When I was a teenager, I had a phase when I questioned what it would be like if I died. I wondered who would care, and what would happen. I didn't have self-destructive behaviors, but knew plenty of classmates who did. There were times when I felt I would rather die.
I didn't see the point of life's hardship. The circus of striving and achieving, only to realize there was more work to do. The never-ending game of trying to be better. Our culture's way of seeing more as better, nothing ever good enough.
A lot of these things bothered David, too. How could some people in the world endure a life of suffering, while others live one of luxurious ignorance? Why do some struggle to have their basic needs met, while others go about with an excessive lifestyle?
For me, I found my happy medium somewhere in the grey area. I seek a healthy balance of moderation and simplicity. I try to be aware of my blessings, and do what I can to turn these privileges for good.
David was similar although I don't know that it ever came easy to him. I witnessed a constant distress regarding the injustices of the world. There was an ever-present anxiety about the rat race of life. He continually was striving for better, and I'm not sure he ever felt it was good enough.
When his second episode of depression returned after believing the first was triggered by environmental factors, I believe David was terrified.
He didn't fit the mold for someone who would be depressed. In fact, depression was so opposite David that I now wonder if he struggled with it more than we knew. It's possible he struggled with it more than even he knew.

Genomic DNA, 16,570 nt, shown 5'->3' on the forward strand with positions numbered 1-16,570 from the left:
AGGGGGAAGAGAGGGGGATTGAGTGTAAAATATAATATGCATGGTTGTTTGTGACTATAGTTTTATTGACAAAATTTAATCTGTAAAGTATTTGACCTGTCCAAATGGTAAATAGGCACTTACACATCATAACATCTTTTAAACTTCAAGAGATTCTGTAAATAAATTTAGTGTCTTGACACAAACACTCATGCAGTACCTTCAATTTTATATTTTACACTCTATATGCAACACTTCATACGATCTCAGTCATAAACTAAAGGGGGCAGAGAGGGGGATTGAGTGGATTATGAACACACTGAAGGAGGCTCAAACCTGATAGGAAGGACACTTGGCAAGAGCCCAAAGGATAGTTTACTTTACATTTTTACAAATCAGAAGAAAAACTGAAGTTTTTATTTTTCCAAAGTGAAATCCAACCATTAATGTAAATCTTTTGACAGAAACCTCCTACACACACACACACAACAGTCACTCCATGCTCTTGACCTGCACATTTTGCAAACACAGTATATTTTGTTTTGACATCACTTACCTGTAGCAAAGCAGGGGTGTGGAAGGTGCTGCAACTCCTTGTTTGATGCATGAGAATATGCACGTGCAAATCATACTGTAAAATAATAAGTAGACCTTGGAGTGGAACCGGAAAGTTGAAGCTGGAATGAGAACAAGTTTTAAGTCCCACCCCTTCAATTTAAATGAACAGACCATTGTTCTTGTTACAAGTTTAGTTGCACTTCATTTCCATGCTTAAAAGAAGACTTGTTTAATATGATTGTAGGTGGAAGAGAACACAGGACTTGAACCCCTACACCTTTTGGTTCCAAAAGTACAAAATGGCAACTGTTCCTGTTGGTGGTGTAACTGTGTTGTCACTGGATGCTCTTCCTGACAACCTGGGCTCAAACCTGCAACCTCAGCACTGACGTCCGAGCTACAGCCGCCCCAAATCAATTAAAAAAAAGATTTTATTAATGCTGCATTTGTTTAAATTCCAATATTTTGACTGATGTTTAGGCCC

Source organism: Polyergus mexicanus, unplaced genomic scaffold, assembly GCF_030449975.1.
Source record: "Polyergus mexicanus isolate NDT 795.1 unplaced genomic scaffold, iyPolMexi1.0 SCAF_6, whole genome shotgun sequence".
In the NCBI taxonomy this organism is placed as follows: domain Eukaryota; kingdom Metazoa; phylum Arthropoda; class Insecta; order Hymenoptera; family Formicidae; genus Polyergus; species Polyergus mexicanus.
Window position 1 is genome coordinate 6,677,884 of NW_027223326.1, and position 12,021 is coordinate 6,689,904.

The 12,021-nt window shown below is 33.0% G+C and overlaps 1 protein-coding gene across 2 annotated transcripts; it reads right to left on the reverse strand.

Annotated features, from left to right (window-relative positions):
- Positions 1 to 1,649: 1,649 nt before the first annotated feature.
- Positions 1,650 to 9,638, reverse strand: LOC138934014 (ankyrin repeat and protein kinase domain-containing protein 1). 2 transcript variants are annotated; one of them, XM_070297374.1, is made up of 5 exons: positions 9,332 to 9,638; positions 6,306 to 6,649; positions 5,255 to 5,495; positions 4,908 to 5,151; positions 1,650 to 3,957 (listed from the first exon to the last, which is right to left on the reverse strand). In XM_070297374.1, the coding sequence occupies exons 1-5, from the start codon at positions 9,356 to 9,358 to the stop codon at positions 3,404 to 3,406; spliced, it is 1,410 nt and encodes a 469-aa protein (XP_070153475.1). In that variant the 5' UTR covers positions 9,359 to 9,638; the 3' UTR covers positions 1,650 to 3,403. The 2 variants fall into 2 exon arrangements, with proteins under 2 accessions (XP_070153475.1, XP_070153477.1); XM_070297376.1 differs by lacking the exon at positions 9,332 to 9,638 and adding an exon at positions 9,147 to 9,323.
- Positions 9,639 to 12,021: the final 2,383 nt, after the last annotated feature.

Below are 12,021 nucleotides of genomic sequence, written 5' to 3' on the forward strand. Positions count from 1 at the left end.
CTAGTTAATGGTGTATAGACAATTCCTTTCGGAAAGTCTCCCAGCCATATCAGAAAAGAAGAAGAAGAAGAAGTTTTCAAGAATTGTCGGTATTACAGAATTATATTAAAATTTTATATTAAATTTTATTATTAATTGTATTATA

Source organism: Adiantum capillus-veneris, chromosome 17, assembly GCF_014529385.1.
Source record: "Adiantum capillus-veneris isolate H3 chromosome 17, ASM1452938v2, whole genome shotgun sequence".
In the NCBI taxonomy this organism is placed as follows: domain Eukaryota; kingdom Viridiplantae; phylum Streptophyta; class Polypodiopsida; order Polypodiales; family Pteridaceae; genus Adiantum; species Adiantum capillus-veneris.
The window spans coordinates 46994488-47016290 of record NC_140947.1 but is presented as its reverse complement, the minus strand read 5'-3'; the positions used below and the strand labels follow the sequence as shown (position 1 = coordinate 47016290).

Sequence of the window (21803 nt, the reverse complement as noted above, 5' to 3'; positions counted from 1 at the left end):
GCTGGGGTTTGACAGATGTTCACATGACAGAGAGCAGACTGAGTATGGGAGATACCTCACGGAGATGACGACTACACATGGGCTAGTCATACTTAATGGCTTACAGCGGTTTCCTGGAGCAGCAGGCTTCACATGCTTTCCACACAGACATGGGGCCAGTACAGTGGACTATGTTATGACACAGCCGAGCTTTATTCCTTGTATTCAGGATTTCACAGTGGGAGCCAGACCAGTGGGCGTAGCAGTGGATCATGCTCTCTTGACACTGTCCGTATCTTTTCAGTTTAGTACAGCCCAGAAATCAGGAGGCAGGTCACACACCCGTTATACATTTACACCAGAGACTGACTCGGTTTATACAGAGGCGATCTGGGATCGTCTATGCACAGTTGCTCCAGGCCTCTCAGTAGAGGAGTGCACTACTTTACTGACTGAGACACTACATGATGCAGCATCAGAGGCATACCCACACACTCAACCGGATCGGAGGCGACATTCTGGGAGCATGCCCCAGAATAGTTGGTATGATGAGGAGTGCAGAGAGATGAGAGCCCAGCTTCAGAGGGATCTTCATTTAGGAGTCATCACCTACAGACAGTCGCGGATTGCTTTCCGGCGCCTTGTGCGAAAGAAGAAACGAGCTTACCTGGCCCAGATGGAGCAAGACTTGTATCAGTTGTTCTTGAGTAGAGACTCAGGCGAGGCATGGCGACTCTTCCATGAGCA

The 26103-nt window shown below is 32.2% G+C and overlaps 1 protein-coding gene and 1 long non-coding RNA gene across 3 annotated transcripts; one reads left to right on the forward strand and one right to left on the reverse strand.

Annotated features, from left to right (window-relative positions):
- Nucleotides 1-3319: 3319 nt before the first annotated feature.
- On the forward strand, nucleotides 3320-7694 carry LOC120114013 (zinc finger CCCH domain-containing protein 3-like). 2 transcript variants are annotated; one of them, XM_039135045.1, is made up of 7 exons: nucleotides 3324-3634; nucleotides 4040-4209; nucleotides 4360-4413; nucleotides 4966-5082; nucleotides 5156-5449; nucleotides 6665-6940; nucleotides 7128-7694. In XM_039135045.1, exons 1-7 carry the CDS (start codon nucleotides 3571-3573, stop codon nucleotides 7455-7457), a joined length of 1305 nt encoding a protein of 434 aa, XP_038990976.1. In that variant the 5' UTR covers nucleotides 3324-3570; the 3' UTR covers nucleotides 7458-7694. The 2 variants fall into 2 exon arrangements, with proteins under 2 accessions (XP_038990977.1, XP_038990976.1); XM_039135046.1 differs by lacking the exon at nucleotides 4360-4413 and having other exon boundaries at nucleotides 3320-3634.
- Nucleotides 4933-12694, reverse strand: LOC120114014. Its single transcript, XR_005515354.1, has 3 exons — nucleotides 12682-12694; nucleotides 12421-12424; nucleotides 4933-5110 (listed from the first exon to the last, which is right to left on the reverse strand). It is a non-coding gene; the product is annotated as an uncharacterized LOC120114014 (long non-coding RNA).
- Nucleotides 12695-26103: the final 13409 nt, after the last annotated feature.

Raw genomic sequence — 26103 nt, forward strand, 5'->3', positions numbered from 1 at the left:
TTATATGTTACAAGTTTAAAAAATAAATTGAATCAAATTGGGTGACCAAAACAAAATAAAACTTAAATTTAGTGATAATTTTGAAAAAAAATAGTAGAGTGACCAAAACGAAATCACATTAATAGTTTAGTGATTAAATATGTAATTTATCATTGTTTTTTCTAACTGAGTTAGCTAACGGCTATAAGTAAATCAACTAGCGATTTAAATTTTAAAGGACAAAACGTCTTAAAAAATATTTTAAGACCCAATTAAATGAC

Maybe his tendencies for depression pushed him to fight with opposite characteristics. Instead of laying in bed all day, David would busy himself with activity. His mind and body were always working: reading, exercising, socializing, etc; David was go-getting and life-loving.
I believe the second episode caught him off guard, with his defenses down. So overwhelmingly painful, it was impossible for him to see outside of it. I think that David felt helpless. No matter how proactive he was: working out every day, eating right, being social, etc. the depression could still come and knock him off his feet.
Maybe he couldn't see the point. David lost sight of all he had done, all he had, and could only see the illness. It was all-encompassing and he was hopeless.
In a book I am reading, No Time to Say Goodbye, the author writes that suicide is often the result of a loss. For some it might follow a separation from spouse, loss of a job, etc. but for many it is the loss of the will to fight.
I empathize with David's feelings: he didn't deserve his illness, and yet he had it. It pains me to think of his pain and fear. As much as is possible, I understand his despair.
In a way, my grief is selfish. I know that he has found peace, yet I am here talking about my great loss.
I am thankful that David does not feel the pain anymore. I am thankful that he does not have to live in fear of another episode knocking him to the ground. I am thankful for his fight and his example. Most of all, I love him. I will always love him.